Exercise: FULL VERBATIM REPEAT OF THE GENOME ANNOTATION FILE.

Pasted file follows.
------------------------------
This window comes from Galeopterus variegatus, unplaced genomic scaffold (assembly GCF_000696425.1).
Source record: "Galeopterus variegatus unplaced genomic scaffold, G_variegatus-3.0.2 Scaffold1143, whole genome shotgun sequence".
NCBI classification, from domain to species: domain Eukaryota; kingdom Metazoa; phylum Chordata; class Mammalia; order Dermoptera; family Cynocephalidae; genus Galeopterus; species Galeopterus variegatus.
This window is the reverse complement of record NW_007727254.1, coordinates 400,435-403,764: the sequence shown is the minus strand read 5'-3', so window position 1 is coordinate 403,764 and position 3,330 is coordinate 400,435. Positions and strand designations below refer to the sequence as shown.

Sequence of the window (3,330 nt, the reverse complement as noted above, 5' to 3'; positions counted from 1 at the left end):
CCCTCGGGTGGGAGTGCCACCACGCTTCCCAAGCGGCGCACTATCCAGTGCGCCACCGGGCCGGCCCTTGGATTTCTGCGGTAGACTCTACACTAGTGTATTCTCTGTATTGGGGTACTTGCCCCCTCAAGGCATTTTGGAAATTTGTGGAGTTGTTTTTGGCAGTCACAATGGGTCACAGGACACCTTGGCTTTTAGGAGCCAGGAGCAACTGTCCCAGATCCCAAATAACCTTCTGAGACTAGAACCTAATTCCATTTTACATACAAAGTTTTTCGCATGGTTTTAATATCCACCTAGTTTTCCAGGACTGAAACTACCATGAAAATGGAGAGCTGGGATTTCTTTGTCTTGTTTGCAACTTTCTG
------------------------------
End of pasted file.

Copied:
This window comes from Galeopterus variegatus, unplaced genomic scaffold (assembly GCF_000696425.1).
Source record: "Galeopterus variegatus unplaced genomic scaffold, G_variegatus-3.0.2 Scaffold1143, whole genome shotgun sequence".
NCBI classification, from domain to species: domain Eukaryota; kingdom Metazoa; phylum Chordata; class Mammalia; order Dermoptera; family Cynocephalidae; genus Galeopterus; species Galeopterus variegatus.
This window is the reverse complement of record NW_007727254.1, coordinates 400,435-403,764: the sequence shown is the minus strand read 5'-3', so window position 1 is coordinate 403,764 and position 3,330 is coordinate 400,435. Positions and strand designations below refer to the sequence as shown.

Sequence of the window (3,330 nt, the reverse complement as noted above, 5' to 3'; positions counted from 1 at the left end):
CCCTCGGGTGGGAGTGCCACCACGCTTCCCAAGCGGCGCACTATCCAGTGCGCCACCGGGCCGGCCCTTGGATTTCTGCGGTAGACTCTACACTAGTGTATTCTCTGTATTGGGGTACTTGCCCCCTCAAGGCATTTTGGAAATTTGTGGAGTTGTTTTTGGCAGTCACAATGGGTCACAGGACACCTTGGCTTTTAGGAGCCAGGAGCAACTGTCCCAGATCCCAAATAACCTTCTGAGACTAGAACCTAATTCCATTTTACATACAAAGTTTTTCGCATGGTTTTAATATCCACCTAGTTTTCCAGGACTGAAACTACCATGAAAATGGAGAGCTGGGATTTCTTTGTCTTGTTTGCAACTTTCTG